We adoptees, are, indeed, traumatized by the forced separations of immigrant families. For me, I read, I weep, I cringe, I write. I’m even organizing a movie and educational church service in two weeks to show The Traffickers (Netflix) to a small congregation of liberal thinkers. I odn’t spend every moment on this. My life takes over. Bills to pay, laundry, work, rest, summer concerts. My TV has been unplugged for a few years now, so at least I’m not glued to the talking heads on cable news. Yet, I am glued to my friends on Facebook. And our blogs. It’s our fierce fighting back against the system that empowers me. I think back to the darkest times of my reunion when both adoptive family and natural family fought with me as I rose up against the machine. Yes, I felt alone in the days before the Internet. In many ways now, too, I am alone with no one to talk to in real life who really understands, well, very few people, that is. The general public, too, fights back even now. Especially now. I take comfort knowing we have now built a global community of adoptees. Thank you, John Raible, for reaching out to us.
We’re moving into the second week of Summer, at least for those of us here north of the Equator. So much is happening. It feels like something momentous is taking place. Does anyone else feel this, or is it just me?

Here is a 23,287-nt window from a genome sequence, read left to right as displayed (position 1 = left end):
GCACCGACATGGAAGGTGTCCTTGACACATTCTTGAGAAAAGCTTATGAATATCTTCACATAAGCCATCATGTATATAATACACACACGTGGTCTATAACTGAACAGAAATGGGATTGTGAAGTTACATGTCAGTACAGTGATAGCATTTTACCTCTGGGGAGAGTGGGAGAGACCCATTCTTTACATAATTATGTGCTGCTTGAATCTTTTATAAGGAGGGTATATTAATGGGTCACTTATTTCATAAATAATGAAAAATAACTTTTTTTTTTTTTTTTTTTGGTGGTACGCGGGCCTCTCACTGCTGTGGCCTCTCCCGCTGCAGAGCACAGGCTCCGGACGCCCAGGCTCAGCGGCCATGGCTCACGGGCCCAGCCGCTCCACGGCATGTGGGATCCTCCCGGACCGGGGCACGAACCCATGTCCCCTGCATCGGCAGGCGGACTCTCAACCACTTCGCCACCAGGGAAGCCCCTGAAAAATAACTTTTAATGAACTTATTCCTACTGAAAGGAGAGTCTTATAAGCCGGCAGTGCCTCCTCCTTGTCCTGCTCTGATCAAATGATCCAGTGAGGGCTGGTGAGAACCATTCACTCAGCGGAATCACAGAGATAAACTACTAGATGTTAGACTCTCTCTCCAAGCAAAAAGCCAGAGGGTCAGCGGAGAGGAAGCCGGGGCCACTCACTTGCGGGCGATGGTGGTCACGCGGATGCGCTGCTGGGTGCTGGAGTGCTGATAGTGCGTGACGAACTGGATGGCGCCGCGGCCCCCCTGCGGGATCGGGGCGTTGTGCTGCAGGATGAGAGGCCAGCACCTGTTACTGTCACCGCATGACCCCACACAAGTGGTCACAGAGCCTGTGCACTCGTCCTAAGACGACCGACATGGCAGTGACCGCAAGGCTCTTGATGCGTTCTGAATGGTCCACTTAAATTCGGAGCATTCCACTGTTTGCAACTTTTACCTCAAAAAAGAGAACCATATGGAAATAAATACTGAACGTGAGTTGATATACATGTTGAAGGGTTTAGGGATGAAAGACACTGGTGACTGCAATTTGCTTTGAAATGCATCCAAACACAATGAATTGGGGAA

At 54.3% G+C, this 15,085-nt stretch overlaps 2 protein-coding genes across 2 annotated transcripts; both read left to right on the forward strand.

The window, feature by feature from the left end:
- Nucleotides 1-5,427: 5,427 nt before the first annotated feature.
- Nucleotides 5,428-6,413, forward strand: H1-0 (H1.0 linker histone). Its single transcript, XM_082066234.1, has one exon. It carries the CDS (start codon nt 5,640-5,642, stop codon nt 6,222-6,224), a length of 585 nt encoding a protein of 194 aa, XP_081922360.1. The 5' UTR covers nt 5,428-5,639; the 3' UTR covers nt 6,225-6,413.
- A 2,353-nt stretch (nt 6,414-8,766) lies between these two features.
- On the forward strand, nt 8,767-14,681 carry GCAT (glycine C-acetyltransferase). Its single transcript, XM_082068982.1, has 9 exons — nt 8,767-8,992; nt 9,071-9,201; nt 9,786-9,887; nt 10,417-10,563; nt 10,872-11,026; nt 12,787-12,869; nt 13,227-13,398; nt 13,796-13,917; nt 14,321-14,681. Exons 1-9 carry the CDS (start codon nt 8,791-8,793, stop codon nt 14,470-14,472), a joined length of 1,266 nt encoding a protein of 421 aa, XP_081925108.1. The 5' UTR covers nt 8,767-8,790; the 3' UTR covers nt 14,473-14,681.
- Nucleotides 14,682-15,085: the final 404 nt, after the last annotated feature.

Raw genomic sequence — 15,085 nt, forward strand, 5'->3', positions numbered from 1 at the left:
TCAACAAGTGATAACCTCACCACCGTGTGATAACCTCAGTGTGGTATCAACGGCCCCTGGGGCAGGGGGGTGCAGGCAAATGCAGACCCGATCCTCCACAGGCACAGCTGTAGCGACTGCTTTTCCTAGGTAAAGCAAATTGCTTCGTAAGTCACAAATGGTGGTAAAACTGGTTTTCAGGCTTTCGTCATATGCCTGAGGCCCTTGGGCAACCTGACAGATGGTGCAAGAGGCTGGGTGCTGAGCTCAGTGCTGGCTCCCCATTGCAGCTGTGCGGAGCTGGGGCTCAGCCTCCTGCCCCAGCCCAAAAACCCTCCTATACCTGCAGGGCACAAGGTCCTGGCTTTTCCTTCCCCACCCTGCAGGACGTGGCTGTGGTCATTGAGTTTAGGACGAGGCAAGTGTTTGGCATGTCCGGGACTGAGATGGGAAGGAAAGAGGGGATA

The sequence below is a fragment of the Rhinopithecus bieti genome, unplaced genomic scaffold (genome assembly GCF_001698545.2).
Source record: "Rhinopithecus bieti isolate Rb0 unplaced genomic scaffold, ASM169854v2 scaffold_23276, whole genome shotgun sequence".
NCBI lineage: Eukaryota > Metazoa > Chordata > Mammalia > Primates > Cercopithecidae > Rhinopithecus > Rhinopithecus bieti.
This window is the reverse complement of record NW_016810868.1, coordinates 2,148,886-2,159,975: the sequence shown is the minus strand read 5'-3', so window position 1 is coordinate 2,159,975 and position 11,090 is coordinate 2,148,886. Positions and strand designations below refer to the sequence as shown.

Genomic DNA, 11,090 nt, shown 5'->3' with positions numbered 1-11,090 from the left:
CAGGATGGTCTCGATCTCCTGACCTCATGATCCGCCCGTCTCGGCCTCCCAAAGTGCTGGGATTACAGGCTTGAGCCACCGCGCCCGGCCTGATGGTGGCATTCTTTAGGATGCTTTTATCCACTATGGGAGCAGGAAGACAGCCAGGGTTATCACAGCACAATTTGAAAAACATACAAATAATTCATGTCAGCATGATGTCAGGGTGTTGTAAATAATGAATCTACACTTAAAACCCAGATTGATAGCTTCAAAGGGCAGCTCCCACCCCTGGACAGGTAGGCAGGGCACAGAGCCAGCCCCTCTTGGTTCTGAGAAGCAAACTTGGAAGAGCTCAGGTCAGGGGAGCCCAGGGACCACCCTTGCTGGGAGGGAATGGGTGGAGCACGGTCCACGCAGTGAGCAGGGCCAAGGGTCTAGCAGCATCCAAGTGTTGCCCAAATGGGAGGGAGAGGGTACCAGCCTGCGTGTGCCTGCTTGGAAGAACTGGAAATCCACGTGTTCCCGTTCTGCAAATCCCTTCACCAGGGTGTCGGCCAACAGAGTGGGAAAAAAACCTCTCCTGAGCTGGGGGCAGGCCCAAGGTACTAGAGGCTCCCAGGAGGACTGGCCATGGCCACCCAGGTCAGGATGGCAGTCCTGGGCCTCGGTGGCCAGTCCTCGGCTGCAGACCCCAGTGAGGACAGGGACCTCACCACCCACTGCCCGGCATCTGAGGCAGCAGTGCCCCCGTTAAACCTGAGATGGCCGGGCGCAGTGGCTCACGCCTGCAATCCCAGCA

Old issues are surfacing in new ways. People are trying to come together. It feels like communities are gathering strength and reaching out to other communities. In a few hours, I’ll be participating in one of the nationwide protests against family separation and the detention of refugees and migrant children and parents.
Our world spins in crisis. Trouble seems to be everywhere: Another black teenager has been murdered. Another Native woman has gone missing. Another youth is locked away needlessly, pointlessly.
Another grieving mother weeps for the loss of her child–to suicide, to drug overdose, to police incompetence, to deportation, to detention at the hands of so-called border protectors.
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